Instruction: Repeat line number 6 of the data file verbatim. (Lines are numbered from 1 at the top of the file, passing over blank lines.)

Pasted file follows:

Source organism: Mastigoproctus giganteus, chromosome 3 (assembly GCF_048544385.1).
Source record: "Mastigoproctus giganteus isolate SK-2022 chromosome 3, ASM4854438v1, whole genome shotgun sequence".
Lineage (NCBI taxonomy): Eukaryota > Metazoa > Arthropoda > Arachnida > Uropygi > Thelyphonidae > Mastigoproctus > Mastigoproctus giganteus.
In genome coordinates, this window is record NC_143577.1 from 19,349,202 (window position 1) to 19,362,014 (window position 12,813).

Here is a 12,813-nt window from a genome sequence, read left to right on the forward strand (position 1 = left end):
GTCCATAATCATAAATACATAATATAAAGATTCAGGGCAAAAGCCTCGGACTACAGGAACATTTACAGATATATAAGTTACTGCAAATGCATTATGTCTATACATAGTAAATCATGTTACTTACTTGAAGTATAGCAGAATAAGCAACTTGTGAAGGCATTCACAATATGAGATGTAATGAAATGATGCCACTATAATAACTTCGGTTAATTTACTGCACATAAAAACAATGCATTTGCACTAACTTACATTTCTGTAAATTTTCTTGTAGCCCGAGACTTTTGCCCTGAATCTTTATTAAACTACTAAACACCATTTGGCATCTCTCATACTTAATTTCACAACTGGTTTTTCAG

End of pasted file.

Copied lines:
GTCCATAATCATAAATACATAATATAAAGATTCAGGGCAAAAGCCTCGGACTACAGGAACATTTACAGATATATAAGTTACTGCAAATGCATTATGTCTATACATAGTAAATCATGTTACTTACTTGAAGTATAGCAGAATAAGCAACTTGTGAAGGCATTCACAATATGAGATGTAATGAAATGATGCCACTATAATAACTTCGGTTAATTTACTGCACATAAAAACAATGCATTTGCACTAACTTACATTTCTGTAAATTTTCTTGTAGCCCGAGACTTTTGCCCTGAATCTTTATTAAACTACTAAACACCATTTGGCATCTCTCATACTTAATTTCACAACTGGTTTTTCAG